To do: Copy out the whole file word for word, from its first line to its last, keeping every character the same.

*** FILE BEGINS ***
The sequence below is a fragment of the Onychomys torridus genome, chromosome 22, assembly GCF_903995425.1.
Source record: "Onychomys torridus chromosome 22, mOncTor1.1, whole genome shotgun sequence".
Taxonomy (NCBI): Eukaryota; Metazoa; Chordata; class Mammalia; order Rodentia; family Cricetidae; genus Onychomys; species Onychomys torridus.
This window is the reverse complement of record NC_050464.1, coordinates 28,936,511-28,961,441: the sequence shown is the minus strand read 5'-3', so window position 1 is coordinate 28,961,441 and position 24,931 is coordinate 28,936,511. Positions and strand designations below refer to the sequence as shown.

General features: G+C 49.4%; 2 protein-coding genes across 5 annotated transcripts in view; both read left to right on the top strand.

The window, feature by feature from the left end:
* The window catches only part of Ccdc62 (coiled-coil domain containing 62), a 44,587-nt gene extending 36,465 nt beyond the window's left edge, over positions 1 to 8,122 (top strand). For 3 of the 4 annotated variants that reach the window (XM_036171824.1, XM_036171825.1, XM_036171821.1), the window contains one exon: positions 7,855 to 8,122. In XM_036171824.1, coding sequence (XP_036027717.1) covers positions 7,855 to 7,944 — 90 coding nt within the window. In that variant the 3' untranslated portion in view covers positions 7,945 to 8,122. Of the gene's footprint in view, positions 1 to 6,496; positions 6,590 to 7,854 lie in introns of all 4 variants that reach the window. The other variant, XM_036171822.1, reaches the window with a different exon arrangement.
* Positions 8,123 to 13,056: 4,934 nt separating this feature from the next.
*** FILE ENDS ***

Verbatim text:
The sequence below is a fragment of the Onychomys torridus genome, chromosome 22, assembly GCF_903995425.1.
Source record: "Onychomys torridus chromosome 22, mOncTor1.1, whole genome shotgun sequence".
Taxonomy (NCBI): Eukaryota; Metazoa; Chordata; class Mammalia; order Rodentia; family Cricetidae; genus Onychomys; species Onychomys torridus.
This window is the reverse complement of record NC_050464.1, coordinates 28,936,511-28,961,441: the sequence shown is the minus strand read 5'-3', so window position 1 is coordinate 28,961,441 and position 24,931 is coordinate 28,936,511. Positions and strand designations below refer to the sequence as shown.

General features: G+C 49.4%; 2 protein-coding genes across 5 annotated transcripts in view; both read left to right on the top strand.

The window, feature by feature from the left end:
* The window catches only part of Ccdc62 (coiled-coil domain containing 62), a 44,587-nt gene extending 36,465 nt beyond the window's left edge, over positions 1 to 8,122 (top strand). For 3 of the 4 annotated variants that reach the window (XM_036171824.1, XM_036171825.1, XM_036171821.1), the window contains one exon: positions 7,855 to 8,122. In XM_036171824.1, coding sequence (XP_036027717.1) covers positions 7,855 to 7,944 — 90 coding nt within the window. In that variant the 3' untranslated portion in view covers positions 7,945 to 8,122. Of the gene's footprint in view, positions 1 to 6,496; positions 6,590 to 7,854 lie in introns of all 4 variants that reach the window. The other variant, XM_036171822.1, reaches the window with a different exon arrangement.
* Positions 8,123 to 13,056: 4,934 nt separating this feature from the next.